After completing the 3-credit course, participants are required to complete 45 hours of service each semester. Members participate in one of two opportunities:  1) deliver free wellness services about stress and time management, physical activity, nutrition, sleep, sexual health and healthy relationships, and financial literacy;  or 2)  conduct educational workshops, hold outreach events, plan and implement health promotion initiatives.  A few examples of the health promotion initiatives include conducting healthy cooking demonstrations, writing blog and social media posts for Healthy Penn State and appearing in The Body Monologues.   A small group of students are trained to provide HIV test counseling.

If you’re passionate about health and promoting the well-being of all Penn State students, then HealthWorks is a great fit for you,” said Christina Volpicelli, a senior majoring in biobehavioral health.  “HealthWorks also offers many leadership and learning opportunities for its members such as video editing, leading health campaigns, public speaking and teaching skills to educate the Penn State community.  Everything you will learn and the people you will meet through this organization will benefit you throughout any career you wish to pursue.”

For more information about HealthWorks, including an application, please visit  http://studentaffairs.psu.edu/health/wellness/healthWorks.shtml.

 

Meal Planning, Grocery Shopping and Cooking…Oh My!

Meal planning, grocery shopping and cooking for yourself can be exciting but it can be overwhelming.  Healthy eating, when cooking for yourself, is possible when you are on a college student budget.

Let’s explore ways you can plan out meals for the week:

  1. Map out meals for the week.
  2. Know what foods you have on hand already.
  3. Think about your schedule.  Choose meals that are easy to prepare on busy days and save longer recipes for weekends or days when you have more time.
    • Cook several meals at once when you have free time.  In other words, make lasagna or a casserole that can be used for several meals. The extra food can be reheated or finished after a busy day.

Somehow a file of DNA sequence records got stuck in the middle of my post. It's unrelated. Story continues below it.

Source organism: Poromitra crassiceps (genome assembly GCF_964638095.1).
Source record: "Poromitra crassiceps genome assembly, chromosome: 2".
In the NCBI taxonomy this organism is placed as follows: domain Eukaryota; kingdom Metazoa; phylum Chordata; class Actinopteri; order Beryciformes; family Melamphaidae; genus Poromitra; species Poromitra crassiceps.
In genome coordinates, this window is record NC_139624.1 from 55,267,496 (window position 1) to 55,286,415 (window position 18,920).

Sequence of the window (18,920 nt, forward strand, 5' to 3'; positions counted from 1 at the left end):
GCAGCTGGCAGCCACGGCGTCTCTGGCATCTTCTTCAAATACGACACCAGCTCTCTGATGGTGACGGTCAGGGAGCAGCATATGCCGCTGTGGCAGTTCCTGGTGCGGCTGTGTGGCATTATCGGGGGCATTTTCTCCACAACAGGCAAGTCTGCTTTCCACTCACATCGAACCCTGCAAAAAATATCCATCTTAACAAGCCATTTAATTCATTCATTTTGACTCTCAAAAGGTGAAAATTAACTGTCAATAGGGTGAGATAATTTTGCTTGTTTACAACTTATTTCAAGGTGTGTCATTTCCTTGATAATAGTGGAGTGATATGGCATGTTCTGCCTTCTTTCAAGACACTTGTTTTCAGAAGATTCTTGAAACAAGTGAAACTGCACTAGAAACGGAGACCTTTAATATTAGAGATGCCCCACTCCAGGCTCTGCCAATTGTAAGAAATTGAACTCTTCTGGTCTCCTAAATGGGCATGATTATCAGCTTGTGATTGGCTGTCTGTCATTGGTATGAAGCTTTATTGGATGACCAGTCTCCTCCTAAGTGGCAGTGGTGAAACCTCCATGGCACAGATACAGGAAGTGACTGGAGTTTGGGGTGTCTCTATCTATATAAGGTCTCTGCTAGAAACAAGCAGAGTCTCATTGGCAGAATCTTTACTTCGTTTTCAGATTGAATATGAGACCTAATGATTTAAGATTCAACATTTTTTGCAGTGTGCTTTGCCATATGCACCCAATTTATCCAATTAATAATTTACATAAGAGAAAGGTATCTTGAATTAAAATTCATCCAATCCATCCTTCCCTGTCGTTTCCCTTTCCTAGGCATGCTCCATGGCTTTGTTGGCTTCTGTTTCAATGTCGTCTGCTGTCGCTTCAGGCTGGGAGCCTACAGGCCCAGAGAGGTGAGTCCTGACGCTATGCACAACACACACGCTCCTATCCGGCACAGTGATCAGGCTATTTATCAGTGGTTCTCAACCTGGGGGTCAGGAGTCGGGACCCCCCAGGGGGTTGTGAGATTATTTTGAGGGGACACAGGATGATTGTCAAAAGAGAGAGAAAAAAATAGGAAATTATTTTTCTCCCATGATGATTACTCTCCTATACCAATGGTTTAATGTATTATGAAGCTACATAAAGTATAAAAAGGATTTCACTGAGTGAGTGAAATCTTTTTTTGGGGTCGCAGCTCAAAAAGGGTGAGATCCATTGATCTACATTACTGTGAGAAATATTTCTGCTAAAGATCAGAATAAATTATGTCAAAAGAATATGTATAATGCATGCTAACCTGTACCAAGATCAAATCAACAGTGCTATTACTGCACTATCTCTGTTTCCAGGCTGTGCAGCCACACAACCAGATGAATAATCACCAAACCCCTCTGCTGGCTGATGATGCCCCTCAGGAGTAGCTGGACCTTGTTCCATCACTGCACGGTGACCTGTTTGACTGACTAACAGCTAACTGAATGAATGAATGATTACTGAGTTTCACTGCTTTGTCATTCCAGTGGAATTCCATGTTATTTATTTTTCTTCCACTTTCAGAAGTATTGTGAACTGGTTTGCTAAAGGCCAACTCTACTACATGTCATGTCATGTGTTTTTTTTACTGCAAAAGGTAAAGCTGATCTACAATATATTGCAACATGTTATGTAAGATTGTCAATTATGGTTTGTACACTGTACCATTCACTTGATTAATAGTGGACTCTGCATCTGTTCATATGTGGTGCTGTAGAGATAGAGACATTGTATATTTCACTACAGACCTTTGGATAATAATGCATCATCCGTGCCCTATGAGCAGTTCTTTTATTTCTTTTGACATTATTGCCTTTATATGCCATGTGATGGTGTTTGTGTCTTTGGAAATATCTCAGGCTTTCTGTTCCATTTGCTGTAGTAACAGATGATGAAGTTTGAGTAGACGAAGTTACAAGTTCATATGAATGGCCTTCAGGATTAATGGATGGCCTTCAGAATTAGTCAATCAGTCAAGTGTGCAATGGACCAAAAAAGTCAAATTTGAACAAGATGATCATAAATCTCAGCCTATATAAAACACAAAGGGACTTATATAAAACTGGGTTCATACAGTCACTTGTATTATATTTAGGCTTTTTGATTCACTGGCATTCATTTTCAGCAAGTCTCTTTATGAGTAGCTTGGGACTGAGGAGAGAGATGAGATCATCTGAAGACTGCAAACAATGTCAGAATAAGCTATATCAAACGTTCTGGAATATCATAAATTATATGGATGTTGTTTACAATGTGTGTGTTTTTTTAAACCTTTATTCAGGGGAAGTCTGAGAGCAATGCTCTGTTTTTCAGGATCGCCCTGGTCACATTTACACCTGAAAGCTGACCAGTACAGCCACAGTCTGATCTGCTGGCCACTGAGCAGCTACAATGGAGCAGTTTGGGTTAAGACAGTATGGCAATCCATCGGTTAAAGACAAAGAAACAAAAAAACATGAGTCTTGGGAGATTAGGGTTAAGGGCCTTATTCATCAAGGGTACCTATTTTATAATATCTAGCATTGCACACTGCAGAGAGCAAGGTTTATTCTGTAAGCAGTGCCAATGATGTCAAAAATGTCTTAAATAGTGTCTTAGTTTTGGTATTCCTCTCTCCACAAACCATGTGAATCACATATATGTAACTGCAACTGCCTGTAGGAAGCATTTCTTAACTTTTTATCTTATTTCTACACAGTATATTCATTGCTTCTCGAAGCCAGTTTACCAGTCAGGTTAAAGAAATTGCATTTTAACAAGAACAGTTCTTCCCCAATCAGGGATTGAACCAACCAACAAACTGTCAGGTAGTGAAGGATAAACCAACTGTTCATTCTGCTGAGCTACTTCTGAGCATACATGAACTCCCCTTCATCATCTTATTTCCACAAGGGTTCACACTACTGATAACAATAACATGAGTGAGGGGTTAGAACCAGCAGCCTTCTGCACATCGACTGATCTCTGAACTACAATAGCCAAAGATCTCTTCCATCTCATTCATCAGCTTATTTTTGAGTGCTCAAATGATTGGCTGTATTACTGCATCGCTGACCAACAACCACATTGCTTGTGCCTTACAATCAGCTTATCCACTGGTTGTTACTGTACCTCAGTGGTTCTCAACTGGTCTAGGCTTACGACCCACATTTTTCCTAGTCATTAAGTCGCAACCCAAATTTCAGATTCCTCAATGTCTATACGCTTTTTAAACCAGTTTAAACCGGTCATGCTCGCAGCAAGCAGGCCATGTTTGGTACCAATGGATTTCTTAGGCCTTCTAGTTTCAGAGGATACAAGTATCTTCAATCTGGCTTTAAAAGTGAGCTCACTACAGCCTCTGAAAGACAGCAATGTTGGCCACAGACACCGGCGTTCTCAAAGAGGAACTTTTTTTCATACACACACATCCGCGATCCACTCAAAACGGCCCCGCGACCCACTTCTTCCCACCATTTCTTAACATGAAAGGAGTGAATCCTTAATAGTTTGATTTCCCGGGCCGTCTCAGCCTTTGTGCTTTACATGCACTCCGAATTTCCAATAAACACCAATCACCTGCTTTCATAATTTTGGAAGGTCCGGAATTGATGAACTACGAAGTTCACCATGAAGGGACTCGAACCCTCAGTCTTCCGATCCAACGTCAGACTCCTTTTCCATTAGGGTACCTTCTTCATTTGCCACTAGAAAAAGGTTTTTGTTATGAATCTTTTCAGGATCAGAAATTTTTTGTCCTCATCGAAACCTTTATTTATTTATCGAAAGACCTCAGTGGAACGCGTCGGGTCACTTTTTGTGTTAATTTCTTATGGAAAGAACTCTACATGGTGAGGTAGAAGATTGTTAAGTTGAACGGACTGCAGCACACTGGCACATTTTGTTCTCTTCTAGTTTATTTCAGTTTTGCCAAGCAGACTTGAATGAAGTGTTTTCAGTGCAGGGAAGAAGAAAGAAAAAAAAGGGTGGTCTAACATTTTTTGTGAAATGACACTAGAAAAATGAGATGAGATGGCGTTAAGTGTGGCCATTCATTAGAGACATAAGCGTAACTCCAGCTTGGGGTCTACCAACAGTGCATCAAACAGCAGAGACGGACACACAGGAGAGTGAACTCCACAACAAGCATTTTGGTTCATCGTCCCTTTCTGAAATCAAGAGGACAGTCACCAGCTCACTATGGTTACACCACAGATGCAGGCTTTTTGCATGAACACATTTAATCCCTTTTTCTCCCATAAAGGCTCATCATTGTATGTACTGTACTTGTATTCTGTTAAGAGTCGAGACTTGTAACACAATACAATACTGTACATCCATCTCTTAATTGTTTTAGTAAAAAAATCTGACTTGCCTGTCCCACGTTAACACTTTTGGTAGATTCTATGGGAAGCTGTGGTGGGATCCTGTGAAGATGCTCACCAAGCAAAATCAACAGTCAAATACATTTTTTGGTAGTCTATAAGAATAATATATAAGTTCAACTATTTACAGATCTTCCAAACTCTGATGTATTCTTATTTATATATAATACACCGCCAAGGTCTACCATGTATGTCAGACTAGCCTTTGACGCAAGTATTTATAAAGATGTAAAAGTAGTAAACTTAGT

• Use a crockpot to create meals that are ready when you get home.
    • Check out nutritious and delicious recipes and view cooking videos on www.healthypennstate.psu.edu for ideas.
  4. Make a grocery list
    • Can use scratch paper, templates or mobile apps.
    • Keep an ongoing list in your kitchen or on your phone.

Discover Intuitive Eating

Do you find yourself dieting frequently, feeling guilt after eating certain foods, or setting up rules for yourself surrounding eating patterns?  Do you often feel like you’ve failed when it comes to eating and weight?  If you identify with any of these concerns, you may want to consider intuitive eating.  It’s not a diet, rather it’s a way of eating that encourages you to make peace with food.  Intuitive eating can help you achieve the natural weight that is the best fit for you. There are 10 “rules” that will help you to ditch diets and start enjoying your food, your body and your life.

  1. Reject the Diet Mentality: Throw out the diet books and magazine articles that offer you false hope of losing weight quickly, easily, and permanently. They don’t work.
  2. Honor Your Hunger: Keep your body biologically fed with adequate energy and carbohydrates. Otherwise you can trigger a primal drive to overeat.
  3. Make Peace with Food: Give yourself unconditional permission to eat. If you tell yourself that you can’t or shouldn’t have a particular food, it can lead to intense feelings of deprivation that build into uncontrollable cravings and, often, bingeing.
  4. Challenge the Food Police: Scream a loud “NO” to thoughts in your head that declare you’re ‘good’ for eating under 1000 calories or ‘bad’ because you ate a piece of chocolate cake.
  5. Respect Your Fullness: Listen to the signals from your body that tell you that you are no longer hungry. Observe the signs that you’re comfortably full.